UN experts strongly condemn the severe convictions and unfair trials in Myanmar

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GENEVA - Five United Nations experts* strongly condemned severe convictions and the unfair trials of prisoners of conscience in Myanmar.

Following one year of arbitrary detention, dozens of individuals who had been arrested in connection with peaceful demonstrations in Myanmar last year, are since August 2008 being tried by courts.

The closed-door hearings are being held inside prisons by courts which lack independence and impartiality. Three of the defence lawyers have been sentenced to several months of imprisonment for contempt of court, after they transmitted their clients' complaints of unfair trials. Since early November several other defence lawyers have been barred from representing their clients.

Last week, a dozen detainees, including several women, were each given 65-year prison sentences. More than twenty other detainees, including five monks, were recently sentenced to up to 24 years imprisonment. Many other detainees still await sentencing.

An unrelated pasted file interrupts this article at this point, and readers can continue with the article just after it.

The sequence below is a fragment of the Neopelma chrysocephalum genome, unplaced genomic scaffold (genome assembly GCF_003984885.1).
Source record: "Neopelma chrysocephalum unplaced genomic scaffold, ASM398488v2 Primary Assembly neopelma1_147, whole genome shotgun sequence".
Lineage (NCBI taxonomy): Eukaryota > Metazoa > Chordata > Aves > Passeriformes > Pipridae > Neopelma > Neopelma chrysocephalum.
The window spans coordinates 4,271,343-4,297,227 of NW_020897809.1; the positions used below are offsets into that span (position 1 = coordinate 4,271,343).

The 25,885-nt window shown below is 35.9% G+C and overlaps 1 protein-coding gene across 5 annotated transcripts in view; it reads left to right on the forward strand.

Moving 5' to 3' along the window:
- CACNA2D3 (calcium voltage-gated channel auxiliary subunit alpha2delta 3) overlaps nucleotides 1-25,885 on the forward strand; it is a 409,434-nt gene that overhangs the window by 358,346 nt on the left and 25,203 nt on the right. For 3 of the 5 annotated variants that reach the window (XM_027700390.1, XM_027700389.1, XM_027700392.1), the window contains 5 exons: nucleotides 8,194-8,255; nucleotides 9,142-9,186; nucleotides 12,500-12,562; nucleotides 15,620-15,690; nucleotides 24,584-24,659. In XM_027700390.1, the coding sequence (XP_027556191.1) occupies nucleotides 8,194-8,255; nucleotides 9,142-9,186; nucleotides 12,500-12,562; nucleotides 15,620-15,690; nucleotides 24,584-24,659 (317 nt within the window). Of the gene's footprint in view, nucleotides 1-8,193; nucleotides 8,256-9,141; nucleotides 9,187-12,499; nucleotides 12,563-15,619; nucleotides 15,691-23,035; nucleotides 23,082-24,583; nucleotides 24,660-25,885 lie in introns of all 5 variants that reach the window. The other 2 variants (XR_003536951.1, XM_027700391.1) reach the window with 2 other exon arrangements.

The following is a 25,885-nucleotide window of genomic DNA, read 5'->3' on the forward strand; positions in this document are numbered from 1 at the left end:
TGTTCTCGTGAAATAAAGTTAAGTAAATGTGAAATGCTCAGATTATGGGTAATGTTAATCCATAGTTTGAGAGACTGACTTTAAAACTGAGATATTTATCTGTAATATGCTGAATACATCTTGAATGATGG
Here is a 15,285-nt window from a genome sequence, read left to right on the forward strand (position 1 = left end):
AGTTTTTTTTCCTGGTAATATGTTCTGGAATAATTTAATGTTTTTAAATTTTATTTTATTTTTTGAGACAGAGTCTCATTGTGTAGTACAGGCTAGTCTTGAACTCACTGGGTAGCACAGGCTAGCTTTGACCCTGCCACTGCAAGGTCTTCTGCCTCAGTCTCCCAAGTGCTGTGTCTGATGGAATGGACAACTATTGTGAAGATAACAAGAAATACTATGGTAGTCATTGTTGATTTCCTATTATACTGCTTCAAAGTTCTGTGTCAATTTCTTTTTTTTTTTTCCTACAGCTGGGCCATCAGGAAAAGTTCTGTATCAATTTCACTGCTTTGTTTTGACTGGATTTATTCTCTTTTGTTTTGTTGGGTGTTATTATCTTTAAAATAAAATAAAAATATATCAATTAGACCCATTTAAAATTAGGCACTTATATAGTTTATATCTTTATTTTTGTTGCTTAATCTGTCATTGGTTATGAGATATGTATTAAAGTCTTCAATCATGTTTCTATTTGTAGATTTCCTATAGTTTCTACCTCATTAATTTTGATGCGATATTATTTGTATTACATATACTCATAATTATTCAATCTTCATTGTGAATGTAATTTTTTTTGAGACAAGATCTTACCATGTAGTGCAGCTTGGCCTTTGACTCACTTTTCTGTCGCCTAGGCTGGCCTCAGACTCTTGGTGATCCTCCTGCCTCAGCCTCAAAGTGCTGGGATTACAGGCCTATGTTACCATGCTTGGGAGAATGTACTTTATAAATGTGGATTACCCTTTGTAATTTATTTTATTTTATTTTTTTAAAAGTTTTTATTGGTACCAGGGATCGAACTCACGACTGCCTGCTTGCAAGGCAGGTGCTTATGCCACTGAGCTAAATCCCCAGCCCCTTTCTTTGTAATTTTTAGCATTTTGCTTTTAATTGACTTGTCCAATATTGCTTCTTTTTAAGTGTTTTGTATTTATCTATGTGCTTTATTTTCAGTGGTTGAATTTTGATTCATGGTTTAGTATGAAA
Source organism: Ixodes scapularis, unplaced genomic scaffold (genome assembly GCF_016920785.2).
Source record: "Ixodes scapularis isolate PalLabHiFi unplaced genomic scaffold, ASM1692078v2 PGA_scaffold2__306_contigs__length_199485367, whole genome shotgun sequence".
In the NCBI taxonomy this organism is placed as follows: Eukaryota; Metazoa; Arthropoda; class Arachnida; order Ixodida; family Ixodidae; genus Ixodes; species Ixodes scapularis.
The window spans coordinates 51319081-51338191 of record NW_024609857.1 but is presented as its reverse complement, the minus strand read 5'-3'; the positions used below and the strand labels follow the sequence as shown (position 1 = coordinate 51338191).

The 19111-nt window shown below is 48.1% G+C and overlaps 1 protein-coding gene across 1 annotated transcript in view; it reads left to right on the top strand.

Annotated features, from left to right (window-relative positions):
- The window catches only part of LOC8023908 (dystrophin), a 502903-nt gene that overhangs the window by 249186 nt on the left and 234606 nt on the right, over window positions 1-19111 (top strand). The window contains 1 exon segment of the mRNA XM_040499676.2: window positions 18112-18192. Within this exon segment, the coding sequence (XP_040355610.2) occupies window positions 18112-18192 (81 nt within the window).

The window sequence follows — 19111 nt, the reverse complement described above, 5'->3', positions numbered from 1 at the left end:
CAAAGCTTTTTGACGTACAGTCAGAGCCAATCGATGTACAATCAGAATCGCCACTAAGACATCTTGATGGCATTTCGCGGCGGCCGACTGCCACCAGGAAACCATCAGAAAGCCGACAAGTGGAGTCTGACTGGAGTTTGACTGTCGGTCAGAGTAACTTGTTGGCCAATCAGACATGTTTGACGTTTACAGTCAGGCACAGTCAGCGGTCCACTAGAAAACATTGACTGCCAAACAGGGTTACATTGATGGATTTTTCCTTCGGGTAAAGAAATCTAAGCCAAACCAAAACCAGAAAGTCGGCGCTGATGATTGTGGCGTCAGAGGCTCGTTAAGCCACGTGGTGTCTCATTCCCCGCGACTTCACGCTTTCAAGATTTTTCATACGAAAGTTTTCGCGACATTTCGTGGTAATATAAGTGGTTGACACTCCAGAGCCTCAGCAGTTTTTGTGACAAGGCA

The UN experts strongly urge the Myanmar authorities to cease harassing and arresting individuals for peacefully exercising their internationally recognized human rights. They further demand that all detainees be retried in open hearings respecting fair trial standards and the immediate release of their defence counsels.

The experts reiterate previous calls to initiate reforms for a transition to a multiparty democratic and civil government, as envisaged by the new Constitution. In this context, they strongly urge the authorities to immediately commence work on ensuring those indispensable pre-conditions for free and fair general elections to be held in 2010.

These include a comprehensive review of national legislation to ensure its compliance with international human rights standards, the release of political prisoners of conscience, and reform of the armed forces and the judicial system.

* The Special Rapporteurs Mr. Tomas Ojea Quintana (situation of human rights in Myanmar), Mr. Leandro Despouy (independence of judges and lawyers), Mr. Frank La Rue (freedom of opinion and expression), Ms. Margaret Sekaggya (situation of human rights defenders) and Ms. Asma Jahangir (freedom of religion or belief).